The Prince of Target

Here we go again.

The record industry still has no answers about the digital future and is just as clueless as ever.

And you can't only blame the big four labels.

Look at some of the non-starter ideas that major artists are coming up with. One can only conclude that no one wants to give up selling plastic CDs even though consumers got over them years ago.

Take Prince.

His new three-CD "album" called LOtUSFLOW3R (WHAT! You expected better spelling on a Prince album?) is the latest example of how lost artists are without their record labels.

And we already know how lost the record labels are.

Look at Prince's blueprint for a rock star at age 50:

1. Prince is selling his album exclusively in Target. (Guess he never learned from Guns N' Roses in Best Buy, and Springsteen and the Eagles in Wal-Mart).

2. Target heavily promotes the Prince album -- whatever heavily promotes means today.

3. Target agrees not to return unsold copies.

4. Target forgets to mention that it uses the Prince CD (a lot cheaper than most 3-CD sets) as a loss leader.

5. Prince goes on Jay Leno and performs for three consecutive nights-- refusing to play anything that an audience may want to also hear from his "catalog". (Apparently Prince is unmoved by U2's five-day consecutive flop promoting their new album on Letterman -- 484,000 copies in the first week).

6. Prince rejects being interviewed by Leno so Leno is betting his talk show gets better ratings without the iconic Prince actually speaking. Leno is right.

7. Prince kicks off a new website Wednesday to rip off -- I mean, market the album to his fans who are really not interested in buying music -- just looking for a chance to get better seats to his popular concerts. His new site, will charge an annual fee of $77 for access. Sounds like the salvation of the record industry to me. Lots of luck.

8. Prince fails to acknowledge that he has been working feverishly to drive down the value of music by other ill-conceived promotion strategies. In 2004 he bundled "Musicology" with tickets to his 100 shows artificially boosting his album sales to over 2 million. Last year Prince's "Planet Earth" was stuffed into British newspapers (you know, newspapers -- the thing you wrap fish in) and pimped out 3 million copies thus pissing off Sony who canceled the albums release in the U.K. Is Prince selling CDs or driving down the value of recorded music?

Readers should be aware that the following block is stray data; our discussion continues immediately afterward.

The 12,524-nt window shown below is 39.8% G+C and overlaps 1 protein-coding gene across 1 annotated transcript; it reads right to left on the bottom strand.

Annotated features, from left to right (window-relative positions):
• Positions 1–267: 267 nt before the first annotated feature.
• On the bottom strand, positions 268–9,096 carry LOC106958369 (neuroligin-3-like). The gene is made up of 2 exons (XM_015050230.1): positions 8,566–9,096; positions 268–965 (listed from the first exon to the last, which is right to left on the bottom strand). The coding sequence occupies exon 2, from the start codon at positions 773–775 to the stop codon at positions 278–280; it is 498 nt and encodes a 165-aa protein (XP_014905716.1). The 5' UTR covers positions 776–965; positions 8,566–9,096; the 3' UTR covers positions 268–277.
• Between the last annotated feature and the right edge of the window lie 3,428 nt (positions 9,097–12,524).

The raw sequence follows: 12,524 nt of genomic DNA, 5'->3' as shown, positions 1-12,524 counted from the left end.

9. And when all else failed, Prince showed up at the Super Bowl -- America's biggest live music venue that doesn't help artists sell CDs after all is said and done.

What's wrong with this strategy?

Haven't we already seen this before?

These iconic music acts die hard, don't they? You have to admire the record labels. They don't even try.

At least Prince is trying to save his career even if he isn't helping his fellow musicians much.

And speaking of the record labels, you may or may not have heard that the much-ballyhooed Spiral Frog was eaten alive by bad planning and finally just gave up and died. Guess the next generation was right when they first heard of Spiral Frog. Offer them free music in return for advertising and guess what -- they'll continue to choose free music obtained online.

They knew it was a stiff -- all the music industry had to do was ask.

The radio industry is killing itself with one unworkable strategy after the other in their all-out attempt to avoid cooperating with the inevitable -- which in the case of radio is -- the digital future.

The record industry -- including artists-turned-record exec like Prince -- hasn't had a major new idea since the CD was foisted upon a public that had no alternative but to go by new players and repurchase their favorite albums.

That's precisely the difference today.

Young consumers don't have to buy anything.

The labels and artists can't control security in the virtual record store called online filesharing. Back at Tower Records or Sam Goody in the day, you could get thrown against the wall or frisked if you tried to steal music. Today, inevitably, the music is out there and it is free whether that is right or wrong.

Basing a business on selling plastic or even cheap digital downloads will get you exactly what it has gotten you so far -- a fizzle.

I don't even like the 99 cent iTunes concept.

Don't get me wrong. I like it for Apple. It sucks for everyone else.

To think that the supposed record buying public will pay for music is insane considering that so few (by comparison) buy music at all.

Shoot me if you want.

But the message is -- get another business plan that doesn't involve selling the music or continue to go down with the declining record industry.

In the meantime, catch Prince on Jay Leno Wednesday and enjoy the record business like it was 1999.

(By the way, Clear Channel is getting ready to implement a secret plan for running the radio station of the future that has industry-wide implications. Even the stout of heart may have trouble with this. More coming soon).

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